These two things--the river and the train--continue to fascinate me. Their sounds--and their silences--seem deeply woven into the texture ...

Atrai and the Communist Manifesto : A Note by Azfar Hussain

11:55 PM Editor 0 Comments

These two things--the river and the train--continue to fascinate me.

Their sounds--and their silences--seem deeply woven into the texture of my daily experience. I keep hearing the river stream by--and the train whizz by--in my head and even in my dreams. I'll never forget that full moon over the river Atrai--the river of my childhood--where the fresh eternity of silver played with the tiny infinitudes of those ripples--cadenced, lighted, mud-colored. Nor will I ever forget the sight of a train wet in the afternoon rain in Atrai.

How can I forget you, Atrai, my river and my place? Atrai is simultaneously the name of a river and the name of a rural place in Bangladesh. I had spent part of my childhood in a landless peasant community near Atrai, which then was a politically charged site, even a sensational site, of Maoist activism--a site that was declared an "independent zone" during the National Liberation War of Bangladesh. To tell you the truth, when I was around 13, one grey afternoon, it was actually one of those Maoists in Atrai--my uncle's friend--who handed me a soiled copy of _The Communist Manifesto_ in a Bengali translation and urged me to read it.

And, as far as I can remember, he did not immediately give me those little red books circulating with a vengeance at the time. So, at 13, I puzzled over and struggled with many things in the Manifesto, but ended up clinging onto two words at least--bourgeoisie and proletariat--making probably a feeble sense of them, while having a vague idea of what the class struggle might mean. Even as a kid, however vague my ideas remained at that time, I immediately identified with the proletariat, thinking that we must combat the bourgeoisie for a better world.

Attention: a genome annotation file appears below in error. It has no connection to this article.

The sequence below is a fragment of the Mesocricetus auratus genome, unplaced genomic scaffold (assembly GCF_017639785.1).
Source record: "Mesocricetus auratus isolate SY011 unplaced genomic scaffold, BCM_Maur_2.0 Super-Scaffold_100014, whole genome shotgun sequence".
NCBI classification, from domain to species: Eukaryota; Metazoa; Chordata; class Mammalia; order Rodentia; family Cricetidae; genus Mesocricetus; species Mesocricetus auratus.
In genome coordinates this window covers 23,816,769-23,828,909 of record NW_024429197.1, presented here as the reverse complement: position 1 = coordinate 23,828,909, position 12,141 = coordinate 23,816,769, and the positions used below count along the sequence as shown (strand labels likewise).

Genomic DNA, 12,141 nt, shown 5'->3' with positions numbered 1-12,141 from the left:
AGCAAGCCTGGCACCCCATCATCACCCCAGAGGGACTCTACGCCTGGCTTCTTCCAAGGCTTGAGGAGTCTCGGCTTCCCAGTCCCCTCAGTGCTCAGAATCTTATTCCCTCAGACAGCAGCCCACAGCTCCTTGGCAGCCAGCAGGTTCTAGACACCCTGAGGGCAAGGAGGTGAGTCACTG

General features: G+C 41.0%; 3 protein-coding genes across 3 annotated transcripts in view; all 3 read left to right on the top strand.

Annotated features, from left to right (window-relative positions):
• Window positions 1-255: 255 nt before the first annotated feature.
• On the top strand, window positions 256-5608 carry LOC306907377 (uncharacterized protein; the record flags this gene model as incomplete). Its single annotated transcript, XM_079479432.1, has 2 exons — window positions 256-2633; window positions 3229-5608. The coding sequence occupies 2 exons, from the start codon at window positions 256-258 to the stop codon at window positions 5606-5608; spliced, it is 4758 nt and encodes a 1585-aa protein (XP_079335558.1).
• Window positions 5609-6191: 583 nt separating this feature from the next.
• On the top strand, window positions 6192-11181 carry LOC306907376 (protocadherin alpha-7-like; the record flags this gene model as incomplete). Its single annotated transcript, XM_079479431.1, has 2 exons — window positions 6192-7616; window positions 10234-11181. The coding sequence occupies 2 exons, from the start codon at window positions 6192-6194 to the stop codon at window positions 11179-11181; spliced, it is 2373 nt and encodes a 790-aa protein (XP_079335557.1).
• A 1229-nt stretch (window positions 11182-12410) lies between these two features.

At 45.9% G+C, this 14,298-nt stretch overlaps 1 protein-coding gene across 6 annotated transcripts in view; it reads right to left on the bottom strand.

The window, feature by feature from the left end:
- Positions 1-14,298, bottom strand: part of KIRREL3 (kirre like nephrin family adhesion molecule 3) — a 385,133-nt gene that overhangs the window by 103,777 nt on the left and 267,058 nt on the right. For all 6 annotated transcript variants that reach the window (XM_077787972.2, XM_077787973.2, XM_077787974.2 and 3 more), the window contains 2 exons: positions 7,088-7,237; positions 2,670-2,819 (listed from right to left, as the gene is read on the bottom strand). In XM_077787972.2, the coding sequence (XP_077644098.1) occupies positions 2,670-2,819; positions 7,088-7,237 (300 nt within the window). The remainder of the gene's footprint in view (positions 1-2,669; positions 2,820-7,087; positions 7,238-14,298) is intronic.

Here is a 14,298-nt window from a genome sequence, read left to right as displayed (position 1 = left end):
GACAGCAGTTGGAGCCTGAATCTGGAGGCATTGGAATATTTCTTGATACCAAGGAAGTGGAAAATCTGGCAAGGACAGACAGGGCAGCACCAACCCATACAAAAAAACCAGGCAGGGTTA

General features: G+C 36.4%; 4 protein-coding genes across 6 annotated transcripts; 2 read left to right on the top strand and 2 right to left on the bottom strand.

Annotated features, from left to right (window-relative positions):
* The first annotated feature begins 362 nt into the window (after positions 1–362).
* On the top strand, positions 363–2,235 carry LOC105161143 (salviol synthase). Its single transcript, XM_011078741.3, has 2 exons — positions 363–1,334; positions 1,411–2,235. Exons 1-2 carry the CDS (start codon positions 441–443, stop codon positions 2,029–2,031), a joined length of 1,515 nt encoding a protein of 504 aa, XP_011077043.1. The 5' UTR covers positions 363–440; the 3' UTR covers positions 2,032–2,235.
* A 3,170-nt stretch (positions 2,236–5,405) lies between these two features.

Yet the river and the train as well as the full moon over them didn't cease to fascinate me then. But, true, I also saw the river--Atrai--drenched with blood and replete with corpses while I saw the full moon heavily bleed in the prison-cell of the sky. And I heard the train groan by, packed as it was with nothing but disposable numbers--the brutal anonymity the powerful excel in multiplying. I also saw how the rain became a raging gust, an ample burst of dark petals in the night, a destroyer of peasants' mud-huts in Atrai, near Atrai, around Atrai, and elsewhere. And I recall with absolute clarity how my grandfather's thatched roof fell apart! The rain did not seem beautiful then.

And guess what? At around 14, I began to see the river and the train and the rain and the moon themselves in the pages of the Manifesto, realizing--my many vague and deeply struggling ideas notwithstanding--that even the moon must be liberated from the bourgeoisie, from the oppressor!


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